Frampton, RA, Taylor, C, Holguín Moreno, AV, Visnovsky, SB, Petty, N, Pitman, AR & Fineran, PC 2014, 'Identification of bacteriophages for the biocontrol of the kiwifruit canker phytopathogen Pseudomonas syringae pv. actinidiae', Applied and Environmental Microbiology, vol. 80, no. 7, pp. 2216-2228.View/Download from: UTS OPUS or Publisher's site
Pseudomonas syringae pv. actinidiae is a re-emerging pathogen, which causes bacterial canker of kiwifruit (Actinidia sp.). Since 2008, a global outbreak of P. syringae pv. actinidiae has occurred, and in 2010 this pathogen was detected in New Zealand. The economic impact, and the development of resistance in P. syringae pv. actinidiae and other pathovars against antibiotics and copper sprays, has led to a search for alternative management strategies. We isolated 275 phages, 258 active against P. syringae pv. actinidiae. Extensive host range testing on P. syringae pv. actinidiae, other pseudomonads and bacteria isolated from kiwifruit orchards, showed that most phages have a narrow host range. Twenty four were analyzed by electron microscopy, pulse-field gel electrophoresis and restriction digestion. Their suitability for biocontrol was tested by assessing stability and the absence of lysogeny and transduction. A detailed host-range was performed and phage resistant bacteria were isolated and resistance to other phages examined. The phages were Caudovirales and were analyzed based on morphology and genome size, with representatives of Myoviridae, Podoviridae and Siphoviridae. Twenty one Myoviridae have similar morphology and genome size, yet differ in restriction patterns, host range and resistance, indicating a closely related group. Nine of these Myoviridae were sequenced and each was unique. The most closely related sequenced phages were a group infecting Pseudomonas aeruginosa and characterized by JG004 and PAK_P1. In summary, this study reports the isolation and characterization of P. syringae pv. actinidiae phages and provides a framework for the intelligent formulation of phage biocontrol agents against kiwifruit bacterial canker.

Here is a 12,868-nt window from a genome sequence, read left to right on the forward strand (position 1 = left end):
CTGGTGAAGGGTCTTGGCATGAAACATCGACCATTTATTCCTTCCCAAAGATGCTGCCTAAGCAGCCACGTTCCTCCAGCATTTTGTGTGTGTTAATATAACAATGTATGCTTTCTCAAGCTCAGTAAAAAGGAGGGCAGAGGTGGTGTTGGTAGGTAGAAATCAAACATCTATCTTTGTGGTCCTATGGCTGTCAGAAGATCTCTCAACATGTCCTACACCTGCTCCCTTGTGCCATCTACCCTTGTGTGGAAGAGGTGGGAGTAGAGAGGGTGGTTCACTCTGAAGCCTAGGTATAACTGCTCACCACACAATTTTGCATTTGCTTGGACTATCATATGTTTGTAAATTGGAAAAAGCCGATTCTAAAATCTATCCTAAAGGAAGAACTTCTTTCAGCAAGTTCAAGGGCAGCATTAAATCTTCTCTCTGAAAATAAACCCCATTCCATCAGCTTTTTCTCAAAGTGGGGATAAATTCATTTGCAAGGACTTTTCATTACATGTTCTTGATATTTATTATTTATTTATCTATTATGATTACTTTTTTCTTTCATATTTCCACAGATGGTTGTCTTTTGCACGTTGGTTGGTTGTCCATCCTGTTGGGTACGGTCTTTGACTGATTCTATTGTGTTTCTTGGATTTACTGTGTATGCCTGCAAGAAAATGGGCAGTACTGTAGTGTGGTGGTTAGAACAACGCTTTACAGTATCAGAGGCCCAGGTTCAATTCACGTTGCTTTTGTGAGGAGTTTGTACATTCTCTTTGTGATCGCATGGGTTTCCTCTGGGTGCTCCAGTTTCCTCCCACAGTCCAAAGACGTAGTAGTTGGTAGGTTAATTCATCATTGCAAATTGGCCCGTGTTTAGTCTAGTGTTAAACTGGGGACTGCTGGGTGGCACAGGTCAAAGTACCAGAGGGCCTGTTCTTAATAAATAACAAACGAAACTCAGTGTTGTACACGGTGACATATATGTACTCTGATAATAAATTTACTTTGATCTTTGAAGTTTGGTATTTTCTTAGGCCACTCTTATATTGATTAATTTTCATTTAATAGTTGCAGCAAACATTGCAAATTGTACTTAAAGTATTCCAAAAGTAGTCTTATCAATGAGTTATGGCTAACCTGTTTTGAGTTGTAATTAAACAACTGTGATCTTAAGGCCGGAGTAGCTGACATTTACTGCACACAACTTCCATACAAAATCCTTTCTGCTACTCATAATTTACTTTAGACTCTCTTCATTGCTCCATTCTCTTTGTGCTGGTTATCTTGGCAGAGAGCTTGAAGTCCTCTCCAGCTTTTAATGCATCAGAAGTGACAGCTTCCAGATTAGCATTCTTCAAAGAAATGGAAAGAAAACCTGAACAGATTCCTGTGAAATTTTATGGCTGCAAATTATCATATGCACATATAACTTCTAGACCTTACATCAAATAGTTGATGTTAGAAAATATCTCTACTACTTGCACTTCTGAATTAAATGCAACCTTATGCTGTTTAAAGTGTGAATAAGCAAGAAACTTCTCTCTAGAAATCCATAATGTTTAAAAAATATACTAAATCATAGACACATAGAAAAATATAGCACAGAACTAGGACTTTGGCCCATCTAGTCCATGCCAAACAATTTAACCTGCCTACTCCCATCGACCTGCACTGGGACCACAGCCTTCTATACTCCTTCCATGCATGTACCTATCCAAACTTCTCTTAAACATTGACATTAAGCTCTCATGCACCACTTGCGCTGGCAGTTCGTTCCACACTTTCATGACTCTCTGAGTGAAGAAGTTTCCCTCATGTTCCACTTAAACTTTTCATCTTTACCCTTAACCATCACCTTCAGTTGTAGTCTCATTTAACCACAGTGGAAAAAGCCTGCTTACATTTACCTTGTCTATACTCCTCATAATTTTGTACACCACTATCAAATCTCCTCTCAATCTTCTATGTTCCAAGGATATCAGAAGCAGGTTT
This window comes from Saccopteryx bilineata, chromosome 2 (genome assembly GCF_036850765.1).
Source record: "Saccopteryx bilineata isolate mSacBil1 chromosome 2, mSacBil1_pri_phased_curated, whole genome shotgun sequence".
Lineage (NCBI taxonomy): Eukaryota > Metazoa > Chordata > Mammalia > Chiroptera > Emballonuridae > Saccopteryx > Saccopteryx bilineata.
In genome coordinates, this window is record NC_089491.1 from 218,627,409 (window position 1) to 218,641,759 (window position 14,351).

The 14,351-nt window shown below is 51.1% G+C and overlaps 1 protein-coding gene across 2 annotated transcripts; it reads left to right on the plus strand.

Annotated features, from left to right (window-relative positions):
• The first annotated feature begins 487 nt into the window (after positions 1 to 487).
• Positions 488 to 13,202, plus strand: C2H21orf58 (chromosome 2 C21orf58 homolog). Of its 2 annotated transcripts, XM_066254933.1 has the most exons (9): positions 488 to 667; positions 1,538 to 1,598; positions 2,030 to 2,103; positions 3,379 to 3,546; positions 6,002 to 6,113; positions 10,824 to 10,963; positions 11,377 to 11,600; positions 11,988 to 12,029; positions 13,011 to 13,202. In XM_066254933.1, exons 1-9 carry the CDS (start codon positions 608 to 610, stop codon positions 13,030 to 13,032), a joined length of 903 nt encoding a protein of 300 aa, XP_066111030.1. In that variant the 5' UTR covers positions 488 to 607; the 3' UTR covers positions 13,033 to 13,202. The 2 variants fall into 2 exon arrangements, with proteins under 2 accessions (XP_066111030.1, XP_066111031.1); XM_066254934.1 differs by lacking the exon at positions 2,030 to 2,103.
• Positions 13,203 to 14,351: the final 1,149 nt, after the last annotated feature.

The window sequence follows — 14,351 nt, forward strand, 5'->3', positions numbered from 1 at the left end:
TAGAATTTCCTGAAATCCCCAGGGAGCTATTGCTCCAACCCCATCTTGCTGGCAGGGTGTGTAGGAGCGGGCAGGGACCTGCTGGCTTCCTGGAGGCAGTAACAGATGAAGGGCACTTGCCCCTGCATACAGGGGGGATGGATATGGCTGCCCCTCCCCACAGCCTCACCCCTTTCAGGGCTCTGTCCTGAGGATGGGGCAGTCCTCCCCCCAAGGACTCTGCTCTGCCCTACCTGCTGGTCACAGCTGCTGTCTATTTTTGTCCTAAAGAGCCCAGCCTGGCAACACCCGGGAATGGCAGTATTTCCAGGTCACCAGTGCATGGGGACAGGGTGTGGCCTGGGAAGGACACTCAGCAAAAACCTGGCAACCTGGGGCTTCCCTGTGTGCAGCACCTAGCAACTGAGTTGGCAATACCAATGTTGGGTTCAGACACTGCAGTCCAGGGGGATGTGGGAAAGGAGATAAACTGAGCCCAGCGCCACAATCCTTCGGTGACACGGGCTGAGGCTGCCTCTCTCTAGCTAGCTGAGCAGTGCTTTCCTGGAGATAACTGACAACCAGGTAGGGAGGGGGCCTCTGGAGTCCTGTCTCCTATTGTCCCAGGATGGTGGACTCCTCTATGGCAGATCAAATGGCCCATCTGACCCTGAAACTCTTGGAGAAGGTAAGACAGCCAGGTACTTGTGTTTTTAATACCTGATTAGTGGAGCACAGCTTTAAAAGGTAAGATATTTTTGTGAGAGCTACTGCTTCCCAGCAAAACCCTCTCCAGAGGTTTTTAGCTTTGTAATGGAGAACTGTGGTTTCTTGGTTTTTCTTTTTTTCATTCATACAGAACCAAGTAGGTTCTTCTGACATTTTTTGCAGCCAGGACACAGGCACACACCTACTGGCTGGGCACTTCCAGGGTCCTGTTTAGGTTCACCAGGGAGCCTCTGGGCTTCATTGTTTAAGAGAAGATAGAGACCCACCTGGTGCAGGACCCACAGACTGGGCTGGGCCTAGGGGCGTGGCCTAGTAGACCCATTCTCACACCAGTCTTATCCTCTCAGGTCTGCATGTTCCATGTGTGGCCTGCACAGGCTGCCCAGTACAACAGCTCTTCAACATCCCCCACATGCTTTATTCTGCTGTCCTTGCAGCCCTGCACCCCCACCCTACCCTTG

Gomez-Valero, L, Rusniok, C, Rolando, M, Neou, M, Dervins-Ravault, D, Demirtas, J, Rouy, Z, Moore, RJ, Chen, H, Petty, NK, Jarraud, S, Etienne, J, Steinert, M, Heuner, K, Gribaldo, S, Médigue, C, Glöckner, G, Hartland, EL & Buchrieser, C 2014, 'Comparative analyses of Legionella species identifies genetic features of strains causing Legionnaires’ disease', Genome Biology, vol. 15, no. 11, pp. 505-505.View/Download from: UTS OPUS or Publisher's site
Petty, NK, Ben Zakour, NL, Stanton-Cook, M, Skippington, E, Totsika, M, Forde, BM, Phan, M, Gomes Moriel, D, Peters, KM, Davies, M, Rogers, BA, Dougan, G, Rodriguez-Baño, J, Pascual, A, Pitout, JD, Upton, M, Paterson, DL, Walsh, TR, Schembri, MA & Beatson, SA 2014, 'Global dissemination of a multidrug resistant Escherichia coli clone', Proceedings of The National Academy of Sciences of the United States of America, vol. 111, no. 15, pp. 5694-5699.View/Download from: UTS OPUS or Publisher's site